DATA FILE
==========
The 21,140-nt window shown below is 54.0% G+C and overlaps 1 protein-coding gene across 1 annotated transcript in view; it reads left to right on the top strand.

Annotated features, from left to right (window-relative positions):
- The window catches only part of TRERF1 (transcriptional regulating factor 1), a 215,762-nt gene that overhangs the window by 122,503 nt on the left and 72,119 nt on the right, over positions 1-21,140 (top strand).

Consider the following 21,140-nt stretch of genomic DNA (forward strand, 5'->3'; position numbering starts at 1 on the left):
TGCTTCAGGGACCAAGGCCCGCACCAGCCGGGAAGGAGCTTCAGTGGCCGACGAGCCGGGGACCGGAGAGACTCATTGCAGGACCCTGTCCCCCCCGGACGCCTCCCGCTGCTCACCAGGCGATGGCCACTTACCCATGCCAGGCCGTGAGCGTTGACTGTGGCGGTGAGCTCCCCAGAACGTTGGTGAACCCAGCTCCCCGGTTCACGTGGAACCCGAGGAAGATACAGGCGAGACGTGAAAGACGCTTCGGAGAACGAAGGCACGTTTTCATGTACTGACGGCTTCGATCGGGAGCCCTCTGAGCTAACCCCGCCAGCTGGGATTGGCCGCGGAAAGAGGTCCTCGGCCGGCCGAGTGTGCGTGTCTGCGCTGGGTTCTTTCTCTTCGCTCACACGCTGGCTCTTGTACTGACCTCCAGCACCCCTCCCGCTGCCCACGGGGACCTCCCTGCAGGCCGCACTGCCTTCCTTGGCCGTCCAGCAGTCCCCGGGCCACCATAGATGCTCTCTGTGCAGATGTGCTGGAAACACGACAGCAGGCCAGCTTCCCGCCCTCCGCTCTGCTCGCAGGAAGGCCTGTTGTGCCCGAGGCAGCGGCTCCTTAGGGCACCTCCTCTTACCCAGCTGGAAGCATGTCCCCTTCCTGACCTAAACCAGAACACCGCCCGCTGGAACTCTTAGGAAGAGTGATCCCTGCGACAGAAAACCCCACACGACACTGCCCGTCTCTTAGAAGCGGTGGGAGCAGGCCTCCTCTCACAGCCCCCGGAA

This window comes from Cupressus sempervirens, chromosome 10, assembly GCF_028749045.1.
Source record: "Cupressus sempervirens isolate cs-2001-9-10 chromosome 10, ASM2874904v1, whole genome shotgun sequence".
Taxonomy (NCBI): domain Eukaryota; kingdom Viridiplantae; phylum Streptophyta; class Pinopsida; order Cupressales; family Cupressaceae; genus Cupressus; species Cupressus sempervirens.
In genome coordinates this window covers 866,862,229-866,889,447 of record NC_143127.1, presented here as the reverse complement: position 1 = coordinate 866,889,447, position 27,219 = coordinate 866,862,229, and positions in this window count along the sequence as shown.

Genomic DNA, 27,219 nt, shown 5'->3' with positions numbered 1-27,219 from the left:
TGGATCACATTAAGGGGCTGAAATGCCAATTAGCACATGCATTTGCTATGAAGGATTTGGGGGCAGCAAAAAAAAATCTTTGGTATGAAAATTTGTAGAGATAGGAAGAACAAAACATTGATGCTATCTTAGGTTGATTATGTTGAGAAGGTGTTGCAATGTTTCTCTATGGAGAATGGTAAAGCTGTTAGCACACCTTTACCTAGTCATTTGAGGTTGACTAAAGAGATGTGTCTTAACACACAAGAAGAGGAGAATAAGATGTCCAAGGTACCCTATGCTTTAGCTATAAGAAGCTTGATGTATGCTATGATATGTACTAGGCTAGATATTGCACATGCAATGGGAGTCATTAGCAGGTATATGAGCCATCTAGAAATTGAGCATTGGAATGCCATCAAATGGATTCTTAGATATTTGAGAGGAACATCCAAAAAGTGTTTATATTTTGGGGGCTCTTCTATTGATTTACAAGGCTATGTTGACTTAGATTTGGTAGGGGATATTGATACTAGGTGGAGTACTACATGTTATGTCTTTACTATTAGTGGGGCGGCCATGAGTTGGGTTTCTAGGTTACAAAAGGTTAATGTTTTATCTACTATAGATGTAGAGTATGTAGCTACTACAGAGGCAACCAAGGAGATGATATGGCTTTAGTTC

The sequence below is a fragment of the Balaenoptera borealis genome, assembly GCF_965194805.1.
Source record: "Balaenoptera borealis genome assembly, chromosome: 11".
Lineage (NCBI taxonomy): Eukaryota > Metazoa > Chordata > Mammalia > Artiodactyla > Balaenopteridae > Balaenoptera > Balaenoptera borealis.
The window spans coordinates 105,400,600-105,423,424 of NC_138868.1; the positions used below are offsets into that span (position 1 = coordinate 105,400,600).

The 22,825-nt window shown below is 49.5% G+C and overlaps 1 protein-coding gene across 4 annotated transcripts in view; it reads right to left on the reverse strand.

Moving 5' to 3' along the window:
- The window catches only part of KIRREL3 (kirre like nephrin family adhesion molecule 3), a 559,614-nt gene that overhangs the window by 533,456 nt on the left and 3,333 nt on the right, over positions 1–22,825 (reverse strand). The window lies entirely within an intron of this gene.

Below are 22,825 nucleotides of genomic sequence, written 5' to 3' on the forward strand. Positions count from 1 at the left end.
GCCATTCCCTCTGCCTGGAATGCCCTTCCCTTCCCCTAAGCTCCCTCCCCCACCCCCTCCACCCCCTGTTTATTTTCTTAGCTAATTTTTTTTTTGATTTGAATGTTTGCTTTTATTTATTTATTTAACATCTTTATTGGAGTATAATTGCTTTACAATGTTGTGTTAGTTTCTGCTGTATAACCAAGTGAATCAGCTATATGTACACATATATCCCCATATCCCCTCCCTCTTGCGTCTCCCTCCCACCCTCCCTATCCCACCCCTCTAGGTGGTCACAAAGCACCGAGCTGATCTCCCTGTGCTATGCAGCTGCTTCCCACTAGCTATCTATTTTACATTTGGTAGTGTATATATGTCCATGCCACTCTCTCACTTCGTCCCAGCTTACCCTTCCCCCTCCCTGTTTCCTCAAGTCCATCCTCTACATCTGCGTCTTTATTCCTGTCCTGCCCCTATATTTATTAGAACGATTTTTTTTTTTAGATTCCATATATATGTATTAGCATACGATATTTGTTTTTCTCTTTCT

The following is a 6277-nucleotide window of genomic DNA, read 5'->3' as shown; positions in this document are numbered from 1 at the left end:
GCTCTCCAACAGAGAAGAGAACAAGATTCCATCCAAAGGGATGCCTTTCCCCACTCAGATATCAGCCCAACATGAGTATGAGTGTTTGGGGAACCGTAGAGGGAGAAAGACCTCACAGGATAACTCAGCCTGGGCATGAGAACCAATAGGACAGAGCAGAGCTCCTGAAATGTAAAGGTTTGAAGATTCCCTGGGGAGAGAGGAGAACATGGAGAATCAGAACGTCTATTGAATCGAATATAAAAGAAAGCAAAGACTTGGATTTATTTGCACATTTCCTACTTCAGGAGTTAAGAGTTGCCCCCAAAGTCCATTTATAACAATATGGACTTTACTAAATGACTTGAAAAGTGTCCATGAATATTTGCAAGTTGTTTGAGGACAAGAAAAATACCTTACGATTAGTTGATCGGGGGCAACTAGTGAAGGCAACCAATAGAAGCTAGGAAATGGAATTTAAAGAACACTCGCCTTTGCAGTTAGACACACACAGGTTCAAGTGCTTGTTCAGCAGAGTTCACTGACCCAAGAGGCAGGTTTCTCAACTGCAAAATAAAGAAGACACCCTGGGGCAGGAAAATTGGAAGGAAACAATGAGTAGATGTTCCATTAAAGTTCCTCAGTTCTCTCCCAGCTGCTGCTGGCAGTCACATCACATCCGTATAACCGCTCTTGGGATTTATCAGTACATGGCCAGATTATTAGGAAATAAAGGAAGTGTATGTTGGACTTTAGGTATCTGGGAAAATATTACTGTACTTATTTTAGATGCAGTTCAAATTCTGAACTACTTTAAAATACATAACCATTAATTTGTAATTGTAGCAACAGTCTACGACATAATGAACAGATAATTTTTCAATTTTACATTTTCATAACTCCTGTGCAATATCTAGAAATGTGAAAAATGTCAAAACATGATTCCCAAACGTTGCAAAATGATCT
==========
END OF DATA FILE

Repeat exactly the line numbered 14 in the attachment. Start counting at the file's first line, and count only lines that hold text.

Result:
Lineage (NCBI taxonomy): Eukaryota > Metazoa > Chordata > Mammalia > Artiodactyla > Balaenopteridae > Balaenoptera > Balaenoptera borealis.